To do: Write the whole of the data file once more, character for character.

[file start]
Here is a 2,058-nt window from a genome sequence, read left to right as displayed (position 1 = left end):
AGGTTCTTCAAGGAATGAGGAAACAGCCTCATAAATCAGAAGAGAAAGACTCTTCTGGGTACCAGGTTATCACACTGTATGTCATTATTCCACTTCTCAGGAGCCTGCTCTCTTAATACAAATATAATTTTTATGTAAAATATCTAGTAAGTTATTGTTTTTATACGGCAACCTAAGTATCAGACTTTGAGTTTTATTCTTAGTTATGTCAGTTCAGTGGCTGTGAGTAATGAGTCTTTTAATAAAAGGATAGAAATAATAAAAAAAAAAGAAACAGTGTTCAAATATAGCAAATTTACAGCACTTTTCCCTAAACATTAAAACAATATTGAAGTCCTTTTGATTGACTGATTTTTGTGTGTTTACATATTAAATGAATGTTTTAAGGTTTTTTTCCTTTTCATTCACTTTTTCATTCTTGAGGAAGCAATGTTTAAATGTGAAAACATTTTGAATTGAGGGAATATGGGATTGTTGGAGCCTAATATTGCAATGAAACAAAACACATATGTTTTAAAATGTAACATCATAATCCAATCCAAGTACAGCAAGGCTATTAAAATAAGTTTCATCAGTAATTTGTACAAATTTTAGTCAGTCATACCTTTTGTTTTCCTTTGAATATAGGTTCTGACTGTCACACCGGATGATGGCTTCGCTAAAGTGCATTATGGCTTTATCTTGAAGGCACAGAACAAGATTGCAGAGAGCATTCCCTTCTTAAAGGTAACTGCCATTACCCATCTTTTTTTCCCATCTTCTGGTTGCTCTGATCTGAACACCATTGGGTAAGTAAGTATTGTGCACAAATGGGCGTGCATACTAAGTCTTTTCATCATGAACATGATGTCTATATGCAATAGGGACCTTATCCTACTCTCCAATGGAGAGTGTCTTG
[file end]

Here is a 2,058-nt window from a genome sequence, read left to right as displayed (position 1 = left end):
AGGTTCTTCAAGGAATGAGGAAACAGCCTCATAAATCAGAAGAGAAAGACTCTTCTGGGTACCAGGTTATCACACTGTATGTCATTATTCCACTTCTCAGGAGCCTGCTCTCTTAATACAAATATAATTTTTATGTAAAATATCTAGTAAGTTATTGTTTTTATACGGCAACCTAAGTATCAGACTTTGAGTTTTATTCTTAGTTATGTCAGTTCAGTGGCTGTGAGTAATGAGTCTTTTAATAAAAGGATAGAAATAATAAAAAAAAAAGAAACAGTGTTCAAATATAGCAAATTTACAGCACTTTTCCCTAAACATTAAAACAATATTGAAGTCCTTTTGATTGACTGATTTTTGTGTGTTTACATATTAAATGAATGTTTTAAGGTTTTTTTCCTTTTCATTCACTTTTTCATTCTTGAGGAAGCAATGTTTAAATGTGAAAACATTTTGAATTGAGGGAATATGGGATTGTTGGAGCCTAATATTGCAATGAAACAAAACACATATGTTTTAAAATGTAACATCATAATCCAATCCAAGTACAGCAAGGCTATTAAAATAAGTTTCATCAGTAATTTGTACAAATTTTAGTCAGTCATACCTTTTGTTTTCCTTTGAATATAGGTTCTGACTGTCACACCGGATGATGGCTTCGCTAAAGTGCATTATGGCTTTATCTTGAAGGCACAGAACAAGATTGCAGAGAGCATTCCCTTCTTAAAGGTAACTGCCATTACCCATCTTTTTTTCCCATCTTCTGGTTGCTCTGATCTGAACACCATTGGGTAAGTAAGTATTGTGCACAAATGGGCGTGCATACTAAGTCTTTTCATCATGAACATGATGTCTATATGCAATAGGGACCTTATCCTACTCTCCAATGGAGAGTGTCTTG